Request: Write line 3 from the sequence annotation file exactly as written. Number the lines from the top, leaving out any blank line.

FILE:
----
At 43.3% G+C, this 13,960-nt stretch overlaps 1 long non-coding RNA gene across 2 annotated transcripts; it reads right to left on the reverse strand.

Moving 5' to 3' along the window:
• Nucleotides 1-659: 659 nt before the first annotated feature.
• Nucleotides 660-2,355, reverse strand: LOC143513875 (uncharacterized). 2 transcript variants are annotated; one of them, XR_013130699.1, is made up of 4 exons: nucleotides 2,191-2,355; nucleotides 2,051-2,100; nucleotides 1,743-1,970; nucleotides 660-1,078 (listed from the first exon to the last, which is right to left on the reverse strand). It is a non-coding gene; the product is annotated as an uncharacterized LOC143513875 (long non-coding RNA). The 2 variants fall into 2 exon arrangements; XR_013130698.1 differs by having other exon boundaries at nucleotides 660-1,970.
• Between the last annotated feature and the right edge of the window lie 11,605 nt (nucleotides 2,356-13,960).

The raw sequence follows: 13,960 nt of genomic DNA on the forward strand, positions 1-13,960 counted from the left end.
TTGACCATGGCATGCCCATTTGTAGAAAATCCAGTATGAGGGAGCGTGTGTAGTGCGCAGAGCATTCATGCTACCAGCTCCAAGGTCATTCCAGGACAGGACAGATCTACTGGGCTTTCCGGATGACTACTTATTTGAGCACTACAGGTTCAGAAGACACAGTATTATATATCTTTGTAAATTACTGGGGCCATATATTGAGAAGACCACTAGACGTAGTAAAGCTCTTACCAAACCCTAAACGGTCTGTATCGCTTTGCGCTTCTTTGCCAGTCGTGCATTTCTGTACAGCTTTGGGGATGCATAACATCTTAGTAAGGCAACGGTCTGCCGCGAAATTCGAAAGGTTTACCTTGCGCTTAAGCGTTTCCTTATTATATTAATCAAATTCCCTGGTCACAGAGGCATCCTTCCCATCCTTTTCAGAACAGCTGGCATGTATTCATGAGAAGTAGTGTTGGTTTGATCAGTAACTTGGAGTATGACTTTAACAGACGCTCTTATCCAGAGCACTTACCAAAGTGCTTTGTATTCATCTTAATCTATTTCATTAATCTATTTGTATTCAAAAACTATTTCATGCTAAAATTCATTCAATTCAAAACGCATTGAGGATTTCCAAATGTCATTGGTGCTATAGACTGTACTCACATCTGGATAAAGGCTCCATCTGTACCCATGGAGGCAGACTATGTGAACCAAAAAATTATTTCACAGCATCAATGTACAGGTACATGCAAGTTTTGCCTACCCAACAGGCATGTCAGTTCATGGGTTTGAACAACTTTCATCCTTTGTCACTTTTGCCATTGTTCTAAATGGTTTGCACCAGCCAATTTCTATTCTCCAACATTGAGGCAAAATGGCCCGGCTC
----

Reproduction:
• Nucleotides 1-659: 659 nt before the first annotated feature.